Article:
Few places illustrate the power of Easter, the necessity of Easter, like the emergency room of any hospital. I write this from the lounge of our ER, the day after Easter Sunday. I worked Saturday and Sunday night, and my holy weekend was a little unholy, infused as it was with the fog of fatigue; I don’t work nights as well as I once did.

However, it’s a good time to write something. Everyone is always eager to write about Easter during Lent and during Holy Week. What we need, however, is to remember it afterward.

Down the years I have seen many people come through the ER door. I have become intimately acquainted with, and involved with, thousands upon thousands of lives and situations. And I can say, without hesitation, that the message of Easter, the gift of grace offered by Jesus, the death and resurrection of Christ, the offer to wipe away our sins, the hope of a time when our tears will be wiped away, the hope of a life after the chaos of this one, well, all of our patients need those things; all of them desire those things. And so do all of us who work here.

Emergency rooms are places of pain, misery, stupidity, irresponsibility, cruelty, loss, sadness, depression, fear and almost every form of human suffering. Sometimes, the atmosphere is thick with these toxins, these pollutants in the lives of humanity.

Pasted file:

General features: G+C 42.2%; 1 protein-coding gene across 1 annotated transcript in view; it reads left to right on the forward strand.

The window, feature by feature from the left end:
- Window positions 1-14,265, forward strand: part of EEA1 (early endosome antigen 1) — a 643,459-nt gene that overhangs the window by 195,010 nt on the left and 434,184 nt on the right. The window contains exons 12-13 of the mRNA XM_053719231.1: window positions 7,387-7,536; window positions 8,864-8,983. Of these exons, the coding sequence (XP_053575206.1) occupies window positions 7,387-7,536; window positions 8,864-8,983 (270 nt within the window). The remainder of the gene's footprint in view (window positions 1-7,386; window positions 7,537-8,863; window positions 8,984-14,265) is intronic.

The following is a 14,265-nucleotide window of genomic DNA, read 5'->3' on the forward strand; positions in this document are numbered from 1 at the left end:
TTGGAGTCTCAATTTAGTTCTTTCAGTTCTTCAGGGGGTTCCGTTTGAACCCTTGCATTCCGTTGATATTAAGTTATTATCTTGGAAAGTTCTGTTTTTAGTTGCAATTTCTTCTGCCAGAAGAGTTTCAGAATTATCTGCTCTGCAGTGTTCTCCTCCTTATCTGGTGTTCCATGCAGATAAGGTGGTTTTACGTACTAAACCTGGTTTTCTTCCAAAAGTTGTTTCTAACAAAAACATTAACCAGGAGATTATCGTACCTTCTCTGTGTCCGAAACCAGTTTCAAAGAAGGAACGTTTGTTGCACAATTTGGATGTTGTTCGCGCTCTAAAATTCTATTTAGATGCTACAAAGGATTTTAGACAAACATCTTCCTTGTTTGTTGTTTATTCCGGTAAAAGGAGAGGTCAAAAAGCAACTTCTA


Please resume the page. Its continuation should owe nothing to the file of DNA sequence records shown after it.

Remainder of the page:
As we wade through the pain, and try to keep our tempers among the few very difficult and abusive patients, it’s so easy to reduce it all to the mechanistic.  We simplify suffering to bacteria, virus, injury, mental illness of chemical origin.  But so many times I have seen that what our patients really need is acceptance, reassurance, and sometimes just a few minutes of listening.  Those can be precious commodities in a busy department.  But many of the sick need them more than any prescription or x-ray.

What they need, also, are our prayers.  What they need, so very much, is the saving knowledge that whatever their problem, whatever their perceived failure or inadequacy, whatever their misery, God loves them and, through Christ, they can have the acceptance and freedom from guilt that they need; a need that manifests as physical illness and brings them  hopeful to the ER, and leave them disappointed as we write yet another prescription for yet another pill.

My job is, in large part, the treatment of pain.  But almost 15 years of practice has taught me that many pains emanate from the soul more than from the physical heart, the back or extremities, the abdomen or any other physical locale.

So, with Easter past, it’s time to remember that we live in a world of pain and loneliness, of self-hatred and rejection, of sadness, grief and loss.  This is the reality of the modern emergency room.

But the reality of Easter, the reality of the resurrection, is that every single patient I see has access to hope and grace.  ‘I am come that ye may have life, and have it to the full.’  Jesus knew, from the dawn of everything, what my patients needed most.  He knew their every sin and every sickness and offered the same deal to all.  Forgiveness, acceptance, adoption, eternal life.  No lines,  no waiting.  No insurance necessary. The price was already paid.

As good a job as the ER may do, we can’t offer that.

Edwin

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